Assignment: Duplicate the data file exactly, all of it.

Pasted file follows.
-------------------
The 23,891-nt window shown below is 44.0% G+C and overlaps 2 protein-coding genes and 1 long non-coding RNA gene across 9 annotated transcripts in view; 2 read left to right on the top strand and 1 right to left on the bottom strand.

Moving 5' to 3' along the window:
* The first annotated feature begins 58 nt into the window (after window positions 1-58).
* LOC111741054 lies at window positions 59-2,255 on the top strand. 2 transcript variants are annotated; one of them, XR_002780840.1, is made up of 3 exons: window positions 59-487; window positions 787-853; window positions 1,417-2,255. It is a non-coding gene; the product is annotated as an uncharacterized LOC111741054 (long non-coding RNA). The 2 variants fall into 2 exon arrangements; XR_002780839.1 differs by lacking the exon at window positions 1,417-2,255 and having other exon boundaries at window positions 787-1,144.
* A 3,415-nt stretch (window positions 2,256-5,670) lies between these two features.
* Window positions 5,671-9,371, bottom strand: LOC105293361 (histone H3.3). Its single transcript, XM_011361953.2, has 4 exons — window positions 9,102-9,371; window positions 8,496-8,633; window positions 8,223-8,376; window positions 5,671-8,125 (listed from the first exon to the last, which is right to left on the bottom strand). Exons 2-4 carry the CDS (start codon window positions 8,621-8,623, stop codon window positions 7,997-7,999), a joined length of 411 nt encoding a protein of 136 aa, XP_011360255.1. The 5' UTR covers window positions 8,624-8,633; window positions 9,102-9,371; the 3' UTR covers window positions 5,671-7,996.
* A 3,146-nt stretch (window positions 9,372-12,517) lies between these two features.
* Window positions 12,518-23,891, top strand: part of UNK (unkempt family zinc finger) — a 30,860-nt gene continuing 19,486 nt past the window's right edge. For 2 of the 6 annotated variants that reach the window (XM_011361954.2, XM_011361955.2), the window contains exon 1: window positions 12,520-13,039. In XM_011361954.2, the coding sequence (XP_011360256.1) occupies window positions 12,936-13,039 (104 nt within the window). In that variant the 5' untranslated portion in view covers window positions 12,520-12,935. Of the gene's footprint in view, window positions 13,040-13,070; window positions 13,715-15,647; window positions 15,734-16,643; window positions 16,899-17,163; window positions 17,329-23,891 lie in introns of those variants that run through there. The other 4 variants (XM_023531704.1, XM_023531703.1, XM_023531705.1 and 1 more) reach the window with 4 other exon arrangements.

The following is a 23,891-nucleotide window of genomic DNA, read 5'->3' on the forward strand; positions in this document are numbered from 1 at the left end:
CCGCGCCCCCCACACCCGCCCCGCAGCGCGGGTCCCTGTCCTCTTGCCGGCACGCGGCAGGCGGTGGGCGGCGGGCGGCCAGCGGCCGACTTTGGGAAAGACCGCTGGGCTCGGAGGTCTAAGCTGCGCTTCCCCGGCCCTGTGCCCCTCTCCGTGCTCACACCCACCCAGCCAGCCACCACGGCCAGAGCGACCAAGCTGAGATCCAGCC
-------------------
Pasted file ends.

The 23,891-nt window shown below is 44.0% G+C and overlaps 2 protein-coding genes and 1 long non-coding RNA gene across 9 annotated transcripts in view; 2 read left to right on the top strand and 1 right to left on the bottom strand.

Moving 5' to 3' along the window:
* The first annotated feature begins 58 nt into the window (after window positions 1-58).
* LOC111741054 lies at window positions 59-2,255 on the top strand. 2 transcript variants are annotated; one of them, XR_002780840.1, is made up of 3 exons: window positions 59-487; window positions 787-853; window positions 1,417-2,255. It is a non-coding gene; the product is annotated as an uncharacterized LOC111741054 (long non-coding RNA). The 2 variants fall into 2 exon arrangements; XR_002780839.1 differs by lacking the exon at window positions 1,417-2,255 and having other exon boundaries at window positions 787-1,144.
* A 3,415-nt stretch (window positions 2,256-5,670) lies between these two features.
* Window positions 5,671-9,371, bottom strand: LOC105293361 (histone H3.3). Its single transcript, XM_011361953.2, has 4 exons — window positions 9,102-9,371; window positions 8,496-8,633; window positions 8,223-8,376; window positions 5,671-8,125 (listed from the first exon to the last, which is right to left on the bottom strand). Exons 2-4 carry the CDS (start codon window positions 8,621-8,623, stop codon window positions 7,997-7,999), a joined length of 411 nt encoding a protein of 136 aa, XP_011360255.1. The 5' UTR covers window positions 8,624-8,633; window positions 9,102-9,371; the 3' UTR covers window positions 5,671-7,996.
* A 3,146-nt stretch (window positions 9,372-12,517) lies between these two features.
* Window positions 12,518-23,891, top strand: part of UNK (unkempt family zinc finger) — a 30,860-nt gene continuing 19,486 nt past the window's right edge. For 2 of the 6 annotated variants that reach the window (XM_011361954.2, XM_011361955.2), the window contains exon 1: window positions 12,520-13,039. In XM_011361954.2, the coding sequence (XP_011360256.1) occupies window positions 12,936-13,039 (104 nt within the window). In that variant the 5' untranslated portion in view covers window positions 12,520-12,935. Of the gene's footprint in view, window positions 13,040-13,070; window positions 13,715-15,647; window positions 15,734-16,643; window positions 16,899-17,163; window positions 17,329-23,891 lie in introns of those variants that run through there. The other 4 variants (XM_023531704.1, XM_023531703.1, XM_023531705.1 and 1 more) reach the window with 4 other exon arrangements.

The following is a 23,891-nucleotide window of genomic DNA, read 5'->3' on the forward strand; positions in this document are numbered from 1 at the left end:
CCGCGCCCCCCACACCCGCCCCGCAGCGCGGGTCCCTGTCCTCTTGCCGGCACGCGGCAGGCGGTGGGCGGCGGGCGGCCAGCGGCCGACTTTGGGAAAGACCGCTGGGCTCGGAGGTCTAAGCTGCGCTTCCCCGGCCCTGTGCCCCTCTCCGTGCTCACACCCACCCAGCCAGCCACCACGGCCAGAGCGACCAAGCTGAGATCCAGCC